Transcribed from A Standard History of Kansas and Kansans, written and compiled by William E. Connelley, Secretary of the Kansas State Historical Society, Topeka. [Revised ed.] Chicago: Lewis Publishing Co., 1919, c1918. 5 v. (xlviii, 2530 p., [155] leaves of plates): ill., maps (some fold.), ports.; 27 cm.


James Start

JAMES START, of McCracken, was one of the earliest settlers in Rush County, going into Alexander Township in the month of February, 1878. Forty years have passed since he saw the virgin prairies of Western Kansas, and his own experience reflects many items of real history concerning this section of the state. Mr. Start was over thirty years of age when he came to Kansas, and his life up to that time had included experience as a soldier in the Union army and also as a farmer in the State of Iowa.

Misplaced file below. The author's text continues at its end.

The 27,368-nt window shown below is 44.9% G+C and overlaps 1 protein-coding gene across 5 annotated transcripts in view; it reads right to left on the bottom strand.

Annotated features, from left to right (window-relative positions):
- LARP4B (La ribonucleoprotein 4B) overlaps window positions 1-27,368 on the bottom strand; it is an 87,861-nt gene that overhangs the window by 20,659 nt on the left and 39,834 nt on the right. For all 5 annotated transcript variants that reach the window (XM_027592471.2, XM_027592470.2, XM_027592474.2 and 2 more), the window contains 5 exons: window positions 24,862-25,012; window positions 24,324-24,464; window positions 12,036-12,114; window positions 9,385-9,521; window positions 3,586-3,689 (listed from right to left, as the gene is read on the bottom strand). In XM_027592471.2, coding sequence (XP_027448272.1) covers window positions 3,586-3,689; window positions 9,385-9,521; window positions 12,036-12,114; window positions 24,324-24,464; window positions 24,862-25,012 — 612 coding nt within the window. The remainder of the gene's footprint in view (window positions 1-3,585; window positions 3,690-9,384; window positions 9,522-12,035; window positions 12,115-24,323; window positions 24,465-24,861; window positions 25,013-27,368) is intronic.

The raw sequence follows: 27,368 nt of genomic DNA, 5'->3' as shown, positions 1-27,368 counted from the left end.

He comes of the sturdy stock of Devonshire, England, and perhaps the thrifty virtues of that people and a little more enterprise than the average were the chief factors which enabled him to make a success of his life in Western Kansas. Mr. Start was born near Utica, New York, January 14, 1847. His father, Robert Start, was born in Devonshire, England, October 1, 1803, and in March, 1834, sailed with his wife from Plymouth. On reaching America they traveled up the Hudson and crossed New York State on canal boat as far as Utica, where they arrived in the month of June. Robert Start was a man of little education but a hard worker and did well by his family. He died September 8, 1886. Though fifty-nine years of age at the time he volunteered his services for the defense of the American Union, enlisting in 1862 in Captain Glaiscut's Company F of the One Hundred and Forty-Sixth New York Zouaves. His first great battle was at Fredericksburg, and he was in the fight at Gettysburg. He served as a private and was finally given his honorable discharge on account of disability. He became a democrat in American politics, and was a member of the Church of England. His wife was Mary Symmons, who was born in Devonshire, England, October 4, 1805, and died February 1, 1889. Their children were: Sampson, who died in Minnesota, leaving children; Robert, who lives in Central City, Nebraska; William, who died at Utica, New York, leaving two sons; Alice, who became the wife of John Ernst, of Rome, New York; Mary, who married Henry McNeil, of Preston, Iowa; Louisa, who married Martin Green, of Franklin Springs, New York; and James, who was the youngest of the family.